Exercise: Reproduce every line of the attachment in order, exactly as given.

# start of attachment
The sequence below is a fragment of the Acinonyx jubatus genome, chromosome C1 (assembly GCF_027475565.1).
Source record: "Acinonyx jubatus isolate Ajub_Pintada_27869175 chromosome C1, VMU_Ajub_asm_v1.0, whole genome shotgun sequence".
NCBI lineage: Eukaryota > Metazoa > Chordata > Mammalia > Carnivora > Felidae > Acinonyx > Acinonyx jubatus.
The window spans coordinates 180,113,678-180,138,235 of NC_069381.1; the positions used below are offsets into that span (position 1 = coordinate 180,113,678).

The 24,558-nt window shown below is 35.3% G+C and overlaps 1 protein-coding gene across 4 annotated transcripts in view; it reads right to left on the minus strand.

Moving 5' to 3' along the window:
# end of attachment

The sequence below is a fragment of the Acinonyx jubatus genome, chromosome C1 (assembly GCF_027475565.1).
Source record: "Acinonyx jubatus isolate Ajub_Pintada_27869175 chromosome C1, VMU_Ajub_asm_v1.0, whole genome shotgun sequence".
NCBI lineage: Eukaryota > Metazoa > Chordata > Mammalia > Carnivora > Felidae > Acinonyx > Acinonyx jubatus.
The window spans coordinates 180,113,678-180,138,235 of NC_069381.1; the positions used below are offsets into that span (position 1 = coordinate 180,113,678).

The 24,558-nt window shown below is 35.3% G+C and overlaps 1 protein-coding gene across 4 annotated transcripts in view; it reads right to left on the minus strand.

Moving 5' to 3' along the window: